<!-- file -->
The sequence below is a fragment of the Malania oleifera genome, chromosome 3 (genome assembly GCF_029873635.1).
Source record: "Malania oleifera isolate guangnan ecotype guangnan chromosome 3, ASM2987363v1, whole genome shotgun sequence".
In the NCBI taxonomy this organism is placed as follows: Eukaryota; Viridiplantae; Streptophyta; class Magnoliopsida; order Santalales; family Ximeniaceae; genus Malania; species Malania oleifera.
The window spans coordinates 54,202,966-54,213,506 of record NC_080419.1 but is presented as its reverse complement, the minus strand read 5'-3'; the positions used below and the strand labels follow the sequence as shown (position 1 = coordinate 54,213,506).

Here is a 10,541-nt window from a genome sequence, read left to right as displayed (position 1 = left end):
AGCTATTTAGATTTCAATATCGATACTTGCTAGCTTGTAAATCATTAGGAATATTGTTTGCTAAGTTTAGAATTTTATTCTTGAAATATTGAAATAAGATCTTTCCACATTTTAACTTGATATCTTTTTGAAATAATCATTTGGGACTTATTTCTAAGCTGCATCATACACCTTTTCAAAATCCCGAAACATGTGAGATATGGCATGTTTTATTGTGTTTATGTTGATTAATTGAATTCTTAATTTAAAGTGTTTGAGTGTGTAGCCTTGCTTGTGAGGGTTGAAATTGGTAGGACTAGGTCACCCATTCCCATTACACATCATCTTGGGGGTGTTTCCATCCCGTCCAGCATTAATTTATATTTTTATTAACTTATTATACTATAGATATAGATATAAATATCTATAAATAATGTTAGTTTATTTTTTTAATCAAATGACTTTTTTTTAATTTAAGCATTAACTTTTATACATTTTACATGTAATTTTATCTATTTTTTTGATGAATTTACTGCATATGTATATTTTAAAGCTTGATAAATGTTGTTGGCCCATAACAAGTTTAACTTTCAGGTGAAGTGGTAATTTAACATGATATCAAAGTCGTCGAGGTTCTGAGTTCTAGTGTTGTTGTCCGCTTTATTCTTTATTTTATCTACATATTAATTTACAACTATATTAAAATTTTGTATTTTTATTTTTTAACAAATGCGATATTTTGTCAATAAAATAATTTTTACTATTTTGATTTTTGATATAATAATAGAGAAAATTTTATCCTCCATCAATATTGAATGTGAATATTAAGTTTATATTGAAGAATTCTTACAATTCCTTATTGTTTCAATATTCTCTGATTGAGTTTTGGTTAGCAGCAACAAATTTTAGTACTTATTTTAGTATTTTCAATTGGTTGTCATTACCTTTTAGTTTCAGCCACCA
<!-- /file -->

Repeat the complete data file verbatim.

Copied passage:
The sequence below is a fragment of the Malania oleifera genome, chromosome 3 (genome assembly GCF_029873635.1).
Source record: "Malania oleifera isolate guangnan ecotype guangnan chromosome 3, ASM2987363v1, whole genome shotgun sequence".
In the NCBI taxonomy this organism is placed as follows: Eukaryota; Viridiplantae; Streptophyta; class Magnoliopsida; order Santalales; family Ximeniaceae; genus Malania; species Malania oleifera.
The window spans coordinates 54,202,966-54,213,506 of record NC_080419.1 but is presented as its reverse complement, the minus strand read 5'-3'; the positions used below and the strand labels follow the sequence as shown (position 1 = coordinate 54,213,506).

Here is a 10,541-nt window from a genome sequence, read left to right as displayed (position 1 = left end):
AGCTATTTAGATTTCAATATCGATACTTGCTAGCTTGTAAATCATTAGGAATATTGTTTGCTAAGTTTAGAATTTTATTCTTGAAATATTGAAATAAGATCTTTCCACATTTTAACTTGATATCTTTTTGAAATAATCATTTGGGACTTATTTCTAAGCTGCATCATACACCTTTTCAAAATCCCGAAACATGTGAGATATGGCATGTTTTATTGTGTTTATGTTGATTAATTGAATTCTTAATTTAAAGTGTTTGAGTGTGTAGCCTTGCTTGTGAGGGTTGAAATTGGTAGGACTAGGTCACCCATTCCCATTACACATCATCTTGGGGGTGTTTCCATCCCGTCCAGCATTAATTTATATTTTTATTAACTTATTATACTATAGATATAGATATAAATATCTATAAATAATGTTAGTTTATTTTTTTAATCAAATGACTTTTTTTTAATTTAAGCATTAACTTTTATACATTTTACATGTAATTTTATCTATTTTTTTGATGAATTTACTGCATATGTATATTTTAAAGCTTGATAAATGTTGTTGGCCCATAACAAGTTTAACTTTCAGGTGAAGTGGTAATTTAACATGATATCAAAGTCGTCGAGGTTCTGAGTTCTAGTGTTGTTGTCCGCTTTATTCTTTATTTTATCTACATATTAATTTACAACTATATTAAAATTTTGTATTTTTATTTTTTAACAAATGCGATATTTTGTCAATAAAATAATTTTTACTATTTTGATTTTTGATATAATAATAGAGAAAATTTTATCCTCCATCAATATTGAATGTGAATATTAAGTTTATATTGAAGAATTCTTACAATTCCTTATTGTTTCAATATTCTCTGATTGAGTTTTGGTTAGCAGCAACAAATTTTAGTACTTATTTTAGTATTTTCAATTGGTTGTCATTACCTTTTAGTTTCAGCCACCA